I have read the scholarly article on Dramabeans by Prof. Regina Yung Lee, (in 2014's The Korean Popular Cultural Reader) and though I could do without the references to "Althusserian interpellation" and "critical code theory," she is probably right on the important mediating function of DB recaps. (I understand Prof. Yung Lee's at times impenetrable writing is the cultural studies apparatus you have to attach to an article to get it taken seriously in some circles, and her article is worth reading if you haven't already. )

Still, I myself don't need any fan culture theory to identify exactly what makes Dramabeans good--a combination of enthusiasm for and emotional responses to the show's stories and characters, with a great deal of historical genre knowledge, and then really intelligent analysis and criticism, so it becomes not just an essential supplement to the shows, but at times better than the shows themselves.

10
4
reply

Required fields are marked *

I honestly wouldn’t say that getting into kdramas via Korean cinema is very cliched, especially not around here. I tend to hear more stories about randomly watching Boys Over Flowers or something similar to that. Your pathway is fascinating though, and I just think it’s very cool that your first drama was Forest of Secrets/Stranger. That’s one helluva introduction to the medium.

2
3
reply

Required fields are marked *

Sorry--I hope I didn't sound pretentious, but the reason I thought it was cliched are the kdrama jokes about Bong Jong Ho being the only Korean film maker that anyone in the U.S. knows.

The move from film-->kdrama I think is pretty common for someone of my generation, because it parallels what went in the U.S. U.S. television in the 70s/80s was pretty bad, and it wasn't until cable/HBO in the 1990s that you'd watch tv for anything more than a quick escape from having to think. My generation's nostalgia for the shows of the seventies and eighties always makes me laugh. Seriously: Charlie's Angels? Three's Company?

As far as kdramas, I was very interested to read these stories here. It just shows how culturally unaware I was that a lot of people were discovering kdramas prior to 2015 and it wasn't until Netflix for me.

What makes this a little strange is that I actually was quite aware and was a big fan of k-pop early on (of course, I can't pat myself on the back for that, since there were Southern California k-pop festivals in the early 2000s.)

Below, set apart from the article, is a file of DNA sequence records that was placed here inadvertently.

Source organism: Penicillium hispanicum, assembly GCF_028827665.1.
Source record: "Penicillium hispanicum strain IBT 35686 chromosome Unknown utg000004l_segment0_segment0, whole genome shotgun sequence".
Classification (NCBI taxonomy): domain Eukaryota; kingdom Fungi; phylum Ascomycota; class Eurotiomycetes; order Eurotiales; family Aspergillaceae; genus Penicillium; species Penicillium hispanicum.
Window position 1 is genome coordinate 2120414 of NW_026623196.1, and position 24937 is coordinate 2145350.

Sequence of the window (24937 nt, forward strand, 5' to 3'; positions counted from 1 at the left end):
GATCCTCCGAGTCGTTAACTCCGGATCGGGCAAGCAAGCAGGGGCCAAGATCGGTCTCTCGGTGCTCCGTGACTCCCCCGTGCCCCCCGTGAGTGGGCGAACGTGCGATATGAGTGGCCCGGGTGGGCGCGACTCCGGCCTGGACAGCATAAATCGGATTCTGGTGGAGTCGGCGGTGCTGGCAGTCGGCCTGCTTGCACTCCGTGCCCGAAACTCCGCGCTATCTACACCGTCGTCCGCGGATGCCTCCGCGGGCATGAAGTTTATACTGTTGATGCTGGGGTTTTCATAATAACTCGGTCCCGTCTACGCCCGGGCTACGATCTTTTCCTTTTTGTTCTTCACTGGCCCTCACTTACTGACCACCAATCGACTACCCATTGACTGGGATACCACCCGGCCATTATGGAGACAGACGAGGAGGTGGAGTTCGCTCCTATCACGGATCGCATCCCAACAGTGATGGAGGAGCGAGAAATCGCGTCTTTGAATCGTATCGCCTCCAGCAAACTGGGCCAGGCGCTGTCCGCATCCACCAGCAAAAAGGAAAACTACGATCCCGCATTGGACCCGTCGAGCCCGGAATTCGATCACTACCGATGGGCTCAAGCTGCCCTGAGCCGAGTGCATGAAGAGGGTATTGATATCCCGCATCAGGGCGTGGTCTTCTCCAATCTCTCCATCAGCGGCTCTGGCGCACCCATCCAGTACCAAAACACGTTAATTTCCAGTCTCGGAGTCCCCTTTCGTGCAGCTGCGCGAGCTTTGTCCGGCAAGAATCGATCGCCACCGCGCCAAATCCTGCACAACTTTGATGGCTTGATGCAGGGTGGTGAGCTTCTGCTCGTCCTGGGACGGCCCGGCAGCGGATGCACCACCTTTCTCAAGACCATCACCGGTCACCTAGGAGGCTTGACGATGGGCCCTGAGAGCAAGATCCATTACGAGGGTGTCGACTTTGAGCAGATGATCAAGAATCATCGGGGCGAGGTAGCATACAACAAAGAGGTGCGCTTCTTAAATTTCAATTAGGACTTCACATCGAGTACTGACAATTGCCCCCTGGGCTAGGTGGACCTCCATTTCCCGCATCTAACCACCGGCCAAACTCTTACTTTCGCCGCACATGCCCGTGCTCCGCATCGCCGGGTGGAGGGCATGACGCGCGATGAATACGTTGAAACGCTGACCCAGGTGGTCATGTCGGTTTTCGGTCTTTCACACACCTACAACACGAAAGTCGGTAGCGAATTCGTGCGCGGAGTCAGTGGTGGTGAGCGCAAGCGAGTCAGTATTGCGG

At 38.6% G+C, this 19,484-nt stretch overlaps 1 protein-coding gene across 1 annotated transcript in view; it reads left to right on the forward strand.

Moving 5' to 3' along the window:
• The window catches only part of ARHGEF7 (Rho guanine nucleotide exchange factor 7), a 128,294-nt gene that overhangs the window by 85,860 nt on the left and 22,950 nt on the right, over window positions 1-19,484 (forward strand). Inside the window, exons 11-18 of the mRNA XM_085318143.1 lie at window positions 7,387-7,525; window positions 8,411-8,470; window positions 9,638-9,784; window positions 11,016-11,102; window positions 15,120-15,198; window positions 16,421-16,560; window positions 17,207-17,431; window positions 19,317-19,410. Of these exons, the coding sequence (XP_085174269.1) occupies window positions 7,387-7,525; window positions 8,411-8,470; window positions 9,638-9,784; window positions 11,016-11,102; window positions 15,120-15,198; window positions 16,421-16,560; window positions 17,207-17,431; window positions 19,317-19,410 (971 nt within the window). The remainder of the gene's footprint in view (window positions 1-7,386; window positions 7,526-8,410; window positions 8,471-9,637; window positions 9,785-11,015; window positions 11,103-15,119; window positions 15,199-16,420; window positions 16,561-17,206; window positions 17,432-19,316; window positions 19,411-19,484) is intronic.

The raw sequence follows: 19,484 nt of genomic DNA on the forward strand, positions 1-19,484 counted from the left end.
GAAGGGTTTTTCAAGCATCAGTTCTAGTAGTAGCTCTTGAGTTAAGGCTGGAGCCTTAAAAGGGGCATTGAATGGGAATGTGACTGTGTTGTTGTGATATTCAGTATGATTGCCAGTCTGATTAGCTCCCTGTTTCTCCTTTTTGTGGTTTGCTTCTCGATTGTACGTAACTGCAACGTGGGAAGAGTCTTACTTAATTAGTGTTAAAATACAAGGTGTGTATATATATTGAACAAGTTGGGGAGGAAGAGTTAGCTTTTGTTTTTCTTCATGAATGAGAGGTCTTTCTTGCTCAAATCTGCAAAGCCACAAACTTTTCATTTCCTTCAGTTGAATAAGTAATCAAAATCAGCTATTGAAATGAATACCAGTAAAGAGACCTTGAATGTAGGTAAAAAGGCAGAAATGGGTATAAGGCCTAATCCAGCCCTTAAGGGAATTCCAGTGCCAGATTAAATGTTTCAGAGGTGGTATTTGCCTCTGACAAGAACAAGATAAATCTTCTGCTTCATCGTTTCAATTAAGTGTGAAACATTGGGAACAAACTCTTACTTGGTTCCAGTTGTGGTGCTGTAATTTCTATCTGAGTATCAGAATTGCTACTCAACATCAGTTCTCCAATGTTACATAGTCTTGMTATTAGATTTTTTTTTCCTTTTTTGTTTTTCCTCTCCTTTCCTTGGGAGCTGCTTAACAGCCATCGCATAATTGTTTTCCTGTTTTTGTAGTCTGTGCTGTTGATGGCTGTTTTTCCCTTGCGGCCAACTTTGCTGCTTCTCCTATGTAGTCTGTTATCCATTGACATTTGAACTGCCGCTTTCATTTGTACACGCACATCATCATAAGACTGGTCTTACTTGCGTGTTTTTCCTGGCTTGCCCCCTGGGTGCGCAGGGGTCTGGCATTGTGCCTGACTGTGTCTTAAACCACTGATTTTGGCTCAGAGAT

But then, also, I think kpop isn't that brand new a musical phenomenon for anyone aware of pop music from the 1960s on. Whereas, there really was a new conception of T.V. emerging in the U.S. and internationally, of which kdramas were an important part, and so its not surprising that someone my age was slow to catch on.

Sorry for my usual self-absorbed rambling, which I know must seem pretentious after all.

1
2
reply

Required fields are marked *

Sorry--as usual filled with typos, and I didn't mean to mangle Bong Joon-ho's name.

0
reply

Required fields are marked *

It doesn’t sound pretentious at all! I apologize if my comment made it seem as if I’m reprimanding you or making you look elitist when that wasn’t my intention. I think your transition from Korean films => Korean dramas is fascinating and unique. Your point about this particular shift being a generational phenomenon is interesting. I never would’ve thought of something like it. There’s nothing self-absorbed with writing about your own experiences. On the contrary, I find it informative to read about other beanies’ lives and their drama-watching. Also, if there’s anybody on this site who does self-absorbed rambling, it’s me lol. I just cannot shut up and stop writing. Just look at how long my comments are.

2
reply

Required fields are marked *

My Girl (2005)

In 2007, my eldest sister stumbled across it on Youtube. She enjoyed it so much, she made us watch it, and we got sucked in too.

It was our first time watching some East Asian (after Oshin as wee little kids), and everything was so fascinating! From Lee Dong-wook's flawless skin and slim fingers, Lee Jun-gi's feminine beauty (the original flower boy) and cool martial arts, a very cute Hwang Bo-ra, the snow, the invisible makeup, a robot vaccum cleaner (sorry Park Shi-yeon, that robot was more interesting than you were), the dichotomy between the western clothes and traditional customs, and most of all, a witty and naughty Lee Da-hae (where's she, she was such a great actress).

The Hong sisters wove magic with the push and pull, the angst (god such angst), will they won't they cliffhangers, damn the 64 Kbps internet, you'd have to hunt and buffer the next ⅙th part of the episode to find out.

I read the little information that was there on Wikipedia back then, downloaded the episodes so I could rewatch them, and boy did I rewatch so many times. But to find another subbed drama was a lot of work with a stuttering internet, so I gave up, but never got over the fascination.